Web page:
6.  “Who was this hula dancer?” I asked myself as I went to have a closer look at this wooly tapestry on the stand of Brussel’s Galerie de la Beraudiere. Wrong part of the planet, I learned as I read the label: “Olga Preobrajenska, danseuse russe.” This is a 1974 work by Italian artist and writer Enrico Baj, and priced at euros 150,000.  Terrific whether the subject of the portrait was wiggling around on Waikaki beach or St Petersburg.

6 and 7. Paris dealer Yann Ferrandin is well known for tribal art and he has many fine pieces on view but it is a row of six Japanese masks that hooked me fast, above all these two examples carved from cedar which were worn in Noh theatrical performances. Each has the name of the character being played but I can’t help thinking of one as Beauty, created in the 17th c and the other as the Beast fashioned a century later. To a Westerner, Noh theatre itself may seem as quirky as a Magritte image but also as profound; a reminder that there is nothing inferior or lesser about that word. In Noh theatre, all parts are played by men. Just looking these two visually powerful and rare examples, how to begin to understand how they help the actors transform into the character. “Beauty” sold fast; priced at euros 30,000.

8. At first sight, I thought it was a Hippo but no, this hefty yet jaunty bronze is CAT or le chat as his zillions of Belgian and French fans will already know. Cartoonist Phillippe Geluck and his character CAT are stars and many examples of their collaboration are on view here at Hubery & Breyne, based in Brussels. Here Cat as “Atlas” after the mythical Greek whose punishment was to hold up the heavens for eternity, makes the task seem like fun.

9.  With me and “Deep-Sea Aquarium Bas-Relief” by Paula Swinnen’s it was love at first sight –but why? Was it the sculpture’s echo of the 1930s luxury liner decor? The fluidity of water expressed in bronze? The fact that the scarlet octopus crawls up a wall; the lipstick red crab near the floor, the golden and smoky- blue fishes thread their way up through fronds of greeny gray seaweed rather than across a seabed so that the ensemble fills the open doorway at the entrance to Brussel’s Galerie Lin Deletaille?  I have no idea; all I know is that I was captivated. Swinnen first makes a wax model, then oversees the foundry as her original is cut into segments and cast. She then welds the pieces back together while dressed in a top- to- toe white outfit very like a spacesuit. The result? a unique piece available for euros 38,000.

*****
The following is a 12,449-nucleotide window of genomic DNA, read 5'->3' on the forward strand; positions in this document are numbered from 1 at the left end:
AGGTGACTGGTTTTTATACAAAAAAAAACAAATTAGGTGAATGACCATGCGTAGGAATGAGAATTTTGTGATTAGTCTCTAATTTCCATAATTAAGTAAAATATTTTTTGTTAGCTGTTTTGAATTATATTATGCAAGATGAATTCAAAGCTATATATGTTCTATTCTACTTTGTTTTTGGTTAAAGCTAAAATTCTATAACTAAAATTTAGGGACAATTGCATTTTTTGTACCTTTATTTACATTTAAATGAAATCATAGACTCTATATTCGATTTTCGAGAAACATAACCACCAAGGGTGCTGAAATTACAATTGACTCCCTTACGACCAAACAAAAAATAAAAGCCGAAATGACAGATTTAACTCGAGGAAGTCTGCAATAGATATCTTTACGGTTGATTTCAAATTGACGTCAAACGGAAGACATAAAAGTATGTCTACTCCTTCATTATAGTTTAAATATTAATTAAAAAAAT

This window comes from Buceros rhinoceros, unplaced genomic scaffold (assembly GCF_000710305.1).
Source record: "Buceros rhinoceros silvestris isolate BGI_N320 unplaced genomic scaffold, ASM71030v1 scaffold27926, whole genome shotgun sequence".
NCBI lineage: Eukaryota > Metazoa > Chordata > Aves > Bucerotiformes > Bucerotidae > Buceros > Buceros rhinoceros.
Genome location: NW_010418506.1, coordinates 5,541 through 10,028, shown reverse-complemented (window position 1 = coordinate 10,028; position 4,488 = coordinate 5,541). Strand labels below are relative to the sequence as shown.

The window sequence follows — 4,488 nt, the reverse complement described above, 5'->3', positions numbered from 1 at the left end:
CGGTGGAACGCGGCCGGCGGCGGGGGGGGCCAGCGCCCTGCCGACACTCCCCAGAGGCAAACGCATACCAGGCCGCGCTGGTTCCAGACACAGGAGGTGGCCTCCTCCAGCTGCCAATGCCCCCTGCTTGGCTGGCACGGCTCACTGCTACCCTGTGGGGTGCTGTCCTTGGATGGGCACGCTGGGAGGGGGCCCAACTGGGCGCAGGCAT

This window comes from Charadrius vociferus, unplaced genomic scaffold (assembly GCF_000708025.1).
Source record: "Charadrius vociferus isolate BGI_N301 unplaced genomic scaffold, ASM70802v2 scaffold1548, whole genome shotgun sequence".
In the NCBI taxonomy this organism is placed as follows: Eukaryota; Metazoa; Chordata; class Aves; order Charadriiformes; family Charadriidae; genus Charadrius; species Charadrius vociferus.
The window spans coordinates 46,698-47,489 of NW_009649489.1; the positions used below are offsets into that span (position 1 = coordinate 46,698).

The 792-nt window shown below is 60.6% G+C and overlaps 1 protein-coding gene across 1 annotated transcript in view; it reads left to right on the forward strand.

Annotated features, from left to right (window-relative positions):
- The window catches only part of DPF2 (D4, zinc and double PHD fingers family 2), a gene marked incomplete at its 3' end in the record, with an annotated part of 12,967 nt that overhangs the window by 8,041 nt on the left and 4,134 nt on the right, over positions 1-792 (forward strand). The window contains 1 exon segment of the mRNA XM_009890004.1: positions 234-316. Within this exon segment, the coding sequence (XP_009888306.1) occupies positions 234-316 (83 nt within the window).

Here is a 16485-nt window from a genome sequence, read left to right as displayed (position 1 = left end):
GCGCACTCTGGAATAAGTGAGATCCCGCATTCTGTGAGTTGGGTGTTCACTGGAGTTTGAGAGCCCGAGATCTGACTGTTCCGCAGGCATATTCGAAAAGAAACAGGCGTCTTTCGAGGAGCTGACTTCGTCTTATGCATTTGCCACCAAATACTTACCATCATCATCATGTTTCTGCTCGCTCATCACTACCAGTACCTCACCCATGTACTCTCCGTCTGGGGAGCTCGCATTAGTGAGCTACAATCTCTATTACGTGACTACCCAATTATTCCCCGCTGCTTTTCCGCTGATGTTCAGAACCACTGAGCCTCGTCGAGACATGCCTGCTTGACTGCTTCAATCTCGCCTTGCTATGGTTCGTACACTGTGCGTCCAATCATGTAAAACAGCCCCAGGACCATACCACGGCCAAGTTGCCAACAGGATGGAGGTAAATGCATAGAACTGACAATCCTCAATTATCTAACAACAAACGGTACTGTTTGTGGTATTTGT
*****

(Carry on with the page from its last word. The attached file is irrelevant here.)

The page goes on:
10. I end with a question mark. Or maybe several.

I stood in front of exhibitor Paris based Galerie Patrice Trigano and stared at  “Chiquita Banana”  by Mel Ramos (euros 150,000) and and found myself in a no-man’s land—or do I mean no-woman’s?  What is art? What is porn? Why bother? Also the echo of that famous misogynist crack, “Where’s your sense of humour honey?” It ain’t a new story: Think of all those Modigliani outstretched, naked ladies, turned out because so many rich men wanted one for their billiard rooms. So it was. So it is. Maybe…so it won’t always be. This creation has not flown out of the dealer’s stock. He showed it at BRAFA in 2018, too.

Paula Weideger author and arts journalist

Verified by MonsterInsights